When required to fill out most official documents, there is inevitably a section that pertains to sex. Usually somewhere before your date of birth and after your name, you will be required to state your sex for the record and, nine times out of ten, you can rest assured there will be two options there for you and two options alone. Male or female: you pick one and you stick to it; totally black and white, right? The only problem with this is that it is completely and unequivocally wrong. The truth still largely unrecognised is that many people around the world are actually born intersexed. This means they are born with ambiguous genitalia, which medical institutions will usually attempt to 'correct' by labelling the newborn either one sex or the other. This is in total disregard to which gender the person may later identify with in life and usually results in parents consenting to an operation that will assign their child's gender for them. Understandably, a lot of intersex individuals grow up confused as a result of this process and often harbour feelings of not belonging to the sex they have been assigned. Similar feelings can also develop, too, in people whose biological sex is not ambiguous at birth, but who still identify with a sex other than their own. Increasingly, we hear about more and more transgender people sharing their stories or undergoing sex reassignment surgery (SRS).
Most recently, this issue was thrust into the limelight by Diane Sawyer's landmark ABC interview with Bruce Jenner last Friday night. A former Olympic athlete, Jenner once represented a shining beacon of unadulterated masculinity. Little did any of us know until recently though that the reality television star and stepfather to the ridiculously famous Kardashian sisters has long identified as a woman. In the 2-hour long interview Jenner revealed that he is now making the transition into his true, female self and wants us to share in his journey with him. In the interview, Jenner disclosed that he has been trying on women's dresses since he was as young as nine-years-old and has long identified as female. Importantly, the compelling interview flagged the distinction between cross-dressing and being trans though, as well as exploring other significant areas like the fact that being trans and being homosexual do not necessarily go hand in hand. "Sexuality is who turns you on. But gender identity has to do with your soul," Jenner told Sawyer.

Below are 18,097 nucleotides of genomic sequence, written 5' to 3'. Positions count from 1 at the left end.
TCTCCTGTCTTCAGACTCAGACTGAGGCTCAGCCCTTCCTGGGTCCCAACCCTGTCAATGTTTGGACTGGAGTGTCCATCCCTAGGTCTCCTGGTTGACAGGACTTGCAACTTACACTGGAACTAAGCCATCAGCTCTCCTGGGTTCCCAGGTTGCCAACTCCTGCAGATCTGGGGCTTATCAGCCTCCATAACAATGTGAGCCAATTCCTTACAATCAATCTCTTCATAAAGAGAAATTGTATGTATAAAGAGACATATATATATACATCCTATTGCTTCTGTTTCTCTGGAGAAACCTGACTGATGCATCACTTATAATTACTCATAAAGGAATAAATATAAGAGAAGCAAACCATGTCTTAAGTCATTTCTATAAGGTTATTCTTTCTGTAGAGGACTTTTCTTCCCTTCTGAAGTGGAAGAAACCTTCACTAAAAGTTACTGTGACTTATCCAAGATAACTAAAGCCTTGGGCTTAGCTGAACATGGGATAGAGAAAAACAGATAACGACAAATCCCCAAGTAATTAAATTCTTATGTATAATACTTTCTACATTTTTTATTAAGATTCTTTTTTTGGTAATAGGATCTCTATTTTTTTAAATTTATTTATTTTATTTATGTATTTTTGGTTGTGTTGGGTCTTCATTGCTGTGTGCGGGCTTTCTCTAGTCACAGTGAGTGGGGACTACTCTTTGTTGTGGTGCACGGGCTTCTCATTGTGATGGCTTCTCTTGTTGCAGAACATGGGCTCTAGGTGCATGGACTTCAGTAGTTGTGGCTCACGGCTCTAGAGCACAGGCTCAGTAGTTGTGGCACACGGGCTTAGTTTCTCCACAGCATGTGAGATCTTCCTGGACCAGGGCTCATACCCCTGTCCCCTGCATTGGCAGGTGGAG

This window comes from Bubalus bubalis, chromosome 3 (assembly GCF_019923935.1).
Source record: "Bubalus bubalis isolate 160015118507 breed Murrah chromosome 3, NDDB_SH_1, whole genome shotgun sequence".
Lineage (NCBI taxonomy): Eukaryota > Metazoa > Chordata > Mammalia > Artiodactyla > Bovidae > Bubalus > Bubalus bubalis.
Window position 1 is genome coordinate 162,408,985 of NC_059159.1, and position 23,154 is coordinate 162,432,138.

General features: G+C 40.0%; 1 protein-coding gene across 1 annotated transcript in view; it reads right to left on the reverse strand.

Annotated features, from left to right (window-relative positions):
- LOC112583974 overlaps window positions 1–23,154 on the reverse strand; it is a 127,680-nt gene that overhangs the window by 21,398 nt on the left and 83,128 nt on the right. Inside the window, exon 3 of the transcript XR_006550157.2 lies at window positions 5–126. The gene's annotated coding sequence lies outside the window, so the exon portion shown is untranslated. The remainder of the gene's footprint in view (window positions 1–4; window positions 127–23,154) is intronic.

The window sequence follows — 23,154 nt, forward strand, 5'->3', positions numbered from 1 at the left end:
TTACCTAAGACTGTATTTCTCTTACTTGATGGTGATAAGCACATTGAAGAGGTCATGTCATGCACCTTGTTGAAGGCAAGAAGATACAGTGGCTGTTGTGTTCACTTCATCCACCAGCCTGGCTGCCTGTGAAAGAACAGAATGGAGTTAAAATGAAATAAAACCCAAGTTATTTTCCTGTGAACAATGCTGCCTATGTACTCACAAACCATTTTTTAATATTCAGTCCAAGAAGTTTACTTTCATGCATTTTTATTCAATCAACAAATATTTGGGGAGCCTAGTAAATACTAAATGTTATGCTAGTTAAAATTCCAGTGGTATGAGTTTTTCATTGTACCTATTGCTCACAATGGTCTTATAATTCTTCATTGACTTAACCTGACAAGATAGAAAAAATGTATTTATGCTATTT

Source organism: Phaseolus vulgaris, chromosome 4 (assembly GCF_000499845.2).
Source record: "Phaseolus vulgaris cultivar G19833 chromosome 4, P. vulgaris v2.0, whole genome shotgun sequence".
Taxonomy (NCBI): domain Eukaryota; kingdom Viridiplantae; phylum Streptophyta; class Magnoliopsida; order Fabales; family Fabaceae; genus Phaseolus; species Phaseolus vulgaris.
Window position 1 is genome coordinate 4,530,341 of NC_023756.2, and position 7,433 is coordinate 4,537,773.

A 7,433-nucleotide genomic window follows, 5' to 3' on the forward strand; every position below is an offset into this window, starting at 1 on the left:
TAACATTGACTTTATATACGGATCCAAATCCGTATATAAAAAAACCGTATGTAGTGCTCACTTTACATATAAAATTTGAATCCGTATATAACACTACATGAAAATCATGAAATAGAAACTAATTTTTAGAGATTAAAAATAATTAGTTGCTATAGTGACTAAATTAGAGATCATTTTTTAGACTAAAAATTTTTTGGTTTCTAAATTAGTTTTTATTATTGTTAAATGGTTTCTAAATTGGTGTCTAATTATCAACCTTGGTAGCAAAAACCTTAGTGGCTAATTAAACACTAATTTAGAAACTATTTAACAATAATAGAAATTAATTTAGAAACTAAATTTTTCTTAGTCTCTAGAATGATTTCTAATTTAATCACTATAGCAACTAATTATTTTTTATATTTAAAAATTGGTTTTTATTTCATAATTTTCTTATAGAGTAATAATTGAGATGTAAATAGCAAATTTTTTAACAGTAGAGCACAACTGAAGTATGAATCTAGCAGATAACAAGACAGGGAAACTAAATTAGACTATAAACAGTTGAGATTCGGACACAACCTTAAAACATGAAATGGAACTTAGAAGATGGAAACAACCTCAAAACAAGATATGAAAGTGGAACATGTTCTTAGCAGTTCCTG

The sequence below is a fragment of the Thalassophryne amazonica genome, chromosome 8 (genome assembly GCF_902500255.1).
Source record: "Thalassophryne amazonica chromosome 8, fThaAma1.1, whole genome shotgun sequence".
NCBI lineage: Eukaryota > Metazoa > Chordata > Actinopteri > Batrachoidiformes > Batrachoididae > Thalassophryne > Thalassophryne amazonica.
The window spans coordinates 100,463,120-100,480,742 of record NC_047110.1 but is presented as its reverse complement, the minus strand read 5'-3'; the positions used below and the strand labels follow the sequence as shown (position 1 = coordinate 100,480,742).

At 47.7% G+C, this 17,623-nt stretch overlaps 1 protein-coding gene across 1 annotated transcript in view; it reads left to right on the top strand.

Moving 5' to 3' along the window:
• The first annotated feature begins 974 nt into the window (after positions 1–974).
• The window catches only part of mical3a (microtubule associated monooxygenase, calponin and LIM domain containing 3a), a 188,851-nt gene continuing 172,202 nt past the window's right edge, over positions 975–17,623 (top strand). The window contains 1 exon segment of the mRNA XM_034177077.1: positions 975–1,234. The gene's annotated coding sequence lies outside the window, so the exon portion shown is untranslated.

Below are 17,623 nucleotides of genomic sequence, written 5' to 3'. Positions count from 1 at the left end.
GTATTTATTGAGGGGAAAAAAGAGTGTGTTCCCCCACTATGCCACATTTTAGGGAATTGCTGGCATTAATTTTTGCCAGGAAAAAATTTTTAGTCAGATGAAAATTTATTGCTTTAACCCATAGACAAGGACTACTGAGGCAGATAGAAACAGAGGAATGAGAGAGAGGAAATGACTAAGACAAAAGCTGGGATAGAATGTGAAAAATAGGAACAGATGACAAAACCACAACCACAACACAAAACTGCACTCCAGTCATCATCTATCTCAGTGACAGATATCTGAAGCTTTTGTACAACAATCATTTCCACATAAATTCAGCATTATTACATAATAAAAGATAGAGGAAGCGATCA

Image: Bruce Jenner's prime time interview for ABC News,
Time Magazine recently proclaimed that we have reached a trans tipping point and the sheer visibility of someone like Bruce Jenner makes him uniquely capable of pushing the issue even farther into the public eye. It is thanks to the bravery and candour of people like Jenner that this issue is increasingly being brought to the fore. In the realm of fashion in particular, it has been a slow and steady road to acceptance for trans people. An industry founded upon strict notions of the female ideal, it is extremely difficult for transgender people to gain recognition in this space. But things are definitely improving.
One person whose own brave honesty has proved invaluable within this field is Andreja Pejic (formerly Andrej Pejic). After coming out as trans last July and speaking candidly about her own sex reassignment surgery, Pejic made a triumphant return to the runway for Giles' Fall 15 presentation in London. The fashion industry as a whole has been very supportive of Pejic's journey so far and she is now listed as a female model by all of her agencies worldwide. "I'm taking that step because I'm a little older - I'm 22 - and I think my story can help people," Pejic told Vogue magazine earlier this year. "My goal is to give a human face to this struggle, and I feel like I have a responsibility."